An Unique Anchialine Pool in the Hawaiian Islands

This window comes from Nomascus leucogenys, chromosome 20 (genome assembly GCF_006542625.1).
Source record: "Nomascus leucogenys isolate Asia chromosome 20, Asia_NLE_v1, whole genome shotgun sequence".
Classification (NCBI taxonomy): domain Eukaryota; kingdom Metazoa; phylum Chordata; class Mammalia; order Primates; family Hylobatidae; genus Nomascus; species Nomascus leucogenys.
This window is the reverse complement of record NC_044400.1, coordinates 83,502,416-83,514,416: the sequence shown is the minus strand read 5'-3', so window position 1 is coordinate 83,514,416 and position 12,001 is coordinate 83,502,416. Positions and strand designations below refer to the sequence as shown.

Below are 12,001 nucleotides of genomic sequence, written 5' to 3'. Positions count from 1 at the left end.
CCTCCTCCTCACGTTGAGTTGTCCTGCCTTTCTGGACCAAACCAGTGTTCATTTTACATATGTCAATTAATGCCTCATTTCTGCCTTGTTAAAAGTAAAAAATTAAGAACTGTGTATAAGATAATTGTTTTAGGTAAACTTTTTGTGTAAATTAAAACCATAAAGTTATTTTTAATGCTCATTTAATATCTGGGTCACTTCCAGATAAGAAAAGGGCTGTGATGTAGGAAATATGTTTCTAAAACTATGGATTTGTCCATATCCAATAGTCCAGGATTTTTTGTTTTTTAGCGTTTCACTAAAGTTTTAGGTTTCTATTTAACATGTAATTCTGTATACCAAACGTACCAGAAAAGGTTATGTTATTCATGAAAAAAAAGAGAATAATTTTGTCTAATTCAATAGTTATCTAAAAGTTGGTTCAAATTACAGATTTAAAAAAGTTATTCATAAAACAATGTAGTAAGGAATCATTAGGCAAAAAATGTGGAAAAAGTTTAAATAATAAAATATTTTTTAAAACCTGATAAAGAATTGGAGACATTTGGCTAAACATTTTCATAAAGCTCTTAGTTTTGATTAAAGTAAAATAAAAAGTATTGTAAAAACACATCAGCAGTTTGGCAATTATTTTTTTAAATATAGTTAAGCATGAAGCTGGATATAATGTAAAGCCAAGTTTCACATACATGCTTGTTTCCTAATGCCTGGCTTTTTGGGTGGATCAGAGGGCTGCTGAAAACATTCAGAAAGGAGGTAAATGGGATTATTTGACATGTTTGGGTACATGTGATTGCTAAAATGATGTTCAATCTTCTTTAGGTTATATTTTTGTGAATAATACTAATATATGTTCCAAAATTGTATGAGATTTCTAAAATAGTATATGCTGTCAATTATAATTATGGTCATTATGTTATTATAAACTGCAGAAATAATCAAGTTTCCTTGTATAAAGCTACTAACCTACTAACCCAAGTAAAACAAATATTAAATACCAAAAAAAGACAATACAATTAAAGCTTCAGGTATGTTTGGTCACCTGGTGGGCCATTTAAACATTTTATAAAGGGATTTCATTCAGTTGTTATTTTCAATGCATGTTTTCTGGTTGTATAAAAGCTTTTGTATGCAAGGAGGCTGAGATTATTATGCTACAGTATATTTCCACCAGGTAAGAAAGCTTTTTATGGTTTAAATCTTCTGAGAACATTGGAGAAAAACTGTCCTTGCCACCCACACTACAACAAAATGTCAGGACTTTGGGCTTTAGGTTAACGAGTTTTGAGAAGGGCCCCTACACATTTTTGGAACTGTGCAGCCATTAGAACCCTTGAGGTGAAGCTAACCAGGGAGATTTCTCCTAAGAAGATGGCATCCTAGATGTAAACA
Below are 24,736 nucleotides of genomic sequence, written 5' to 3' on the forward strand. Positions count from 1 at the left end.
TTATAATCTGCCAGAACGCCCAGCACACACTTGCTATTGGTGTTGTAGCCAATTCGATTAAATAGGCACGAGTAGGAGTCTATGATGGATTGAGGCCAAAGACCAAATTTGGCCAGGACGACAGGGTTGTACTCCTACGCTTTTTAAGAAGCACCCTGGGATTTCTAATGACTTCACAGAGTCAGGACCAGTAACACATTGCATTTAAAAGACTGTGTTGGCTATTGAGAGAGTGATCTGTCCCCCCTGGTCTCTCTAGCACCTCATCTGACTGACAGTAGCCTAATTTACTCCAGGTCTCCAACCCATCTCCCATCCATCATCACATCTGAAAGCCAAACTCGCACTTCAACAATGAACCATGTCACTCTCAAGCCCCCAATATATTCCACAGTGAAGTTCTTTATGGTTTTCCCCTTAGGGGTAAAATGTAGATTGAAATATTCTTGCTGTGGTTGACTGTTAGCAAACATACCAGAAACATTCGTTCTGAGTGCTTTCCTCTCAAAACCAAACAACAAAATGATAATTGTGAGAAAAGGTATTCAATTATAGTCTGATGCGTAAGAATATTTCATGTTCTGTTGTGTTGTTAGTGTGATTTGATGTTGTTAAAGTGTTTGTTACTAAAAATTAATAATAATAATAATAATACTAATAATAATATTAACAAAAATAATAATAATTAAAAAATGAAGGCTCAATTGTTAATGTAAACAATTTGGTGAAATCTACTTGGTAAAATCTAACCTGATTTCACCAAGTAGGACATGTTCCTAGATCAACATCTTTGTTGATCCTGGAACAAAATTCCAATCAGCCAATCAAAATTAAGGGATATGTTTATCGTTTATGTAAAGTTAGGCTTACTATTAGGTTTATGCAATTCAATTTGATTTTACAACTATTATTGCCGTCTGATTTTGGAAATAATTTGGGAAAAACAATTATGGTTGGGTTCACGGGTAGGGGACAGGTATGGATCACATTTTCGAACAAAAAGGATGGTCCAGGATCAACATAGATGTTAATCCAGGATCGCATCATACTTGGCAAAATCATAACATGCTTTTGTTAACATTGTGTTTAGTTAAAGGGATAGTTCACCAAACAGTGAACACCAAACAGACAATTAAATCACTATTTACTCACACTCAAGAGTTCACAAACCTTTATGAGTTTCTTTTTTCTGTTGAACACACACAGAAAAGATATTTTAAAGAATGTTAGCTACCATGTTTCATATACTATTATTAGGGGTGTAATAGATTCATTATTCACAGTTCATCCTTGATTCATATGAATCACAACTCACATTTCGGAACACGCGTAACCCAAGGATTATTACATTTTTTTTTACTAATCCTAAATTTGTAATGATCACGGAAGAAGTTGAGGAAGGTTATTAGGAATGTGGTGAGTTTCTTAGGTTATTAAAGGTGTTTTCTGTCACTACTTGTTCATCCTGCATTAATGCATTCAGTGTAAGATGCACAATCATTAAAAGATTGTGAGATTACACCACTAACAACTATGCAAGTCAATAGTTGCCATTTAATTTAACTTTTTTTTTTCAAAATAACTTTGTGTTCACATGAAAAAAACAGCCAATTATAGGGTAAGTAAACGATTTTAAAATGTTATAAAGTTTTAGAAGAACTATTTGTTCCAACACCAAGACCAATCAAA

The Sailor's Hat crater was artificially formed on the south coast of Kaho'olawe Island in 1965 with explosives. The explosion formed a crater about 50 m from the shoreline, which penetrates the watertable to a 5 m depth. The pool at the bottom of the crater meets the criteria of an anchialine pond because it shows tidal fluctuation, has measurable salinity, and lacks surface connections to the sea. The water chemistry of this pool is similar to the ocean except silica is elevated and salinity is slightly depressed suggesting a small groundwater influence. The fauna is dominated by waterboatmen, an endemic shrimp and tubeworm, polychaetes, amphipods, an ostracod, gastropod, solitary ectoproct. anemone, flatworm and sponge. The atyid shrimp, Halocaridina rubra, is a characteristic species of Hawaiian anchialine systems and probably colonized this 32-year old pool by active migration via the watertable. Colonization by the remaining fauna may have occurred by storm surf (for marine species) or with the wind. Most predators are unable to inhabit anchialine ponds because of difficult access due to physical barriers, or to unsuitable ecological conditions. The anchialine habitat and life history strategy of the atyid shrimp have probably been important influences on the adaptative success of H. rubra in the Hawaiian Islands, and may be important characteristics of hypogeal anchialine species elsewhere.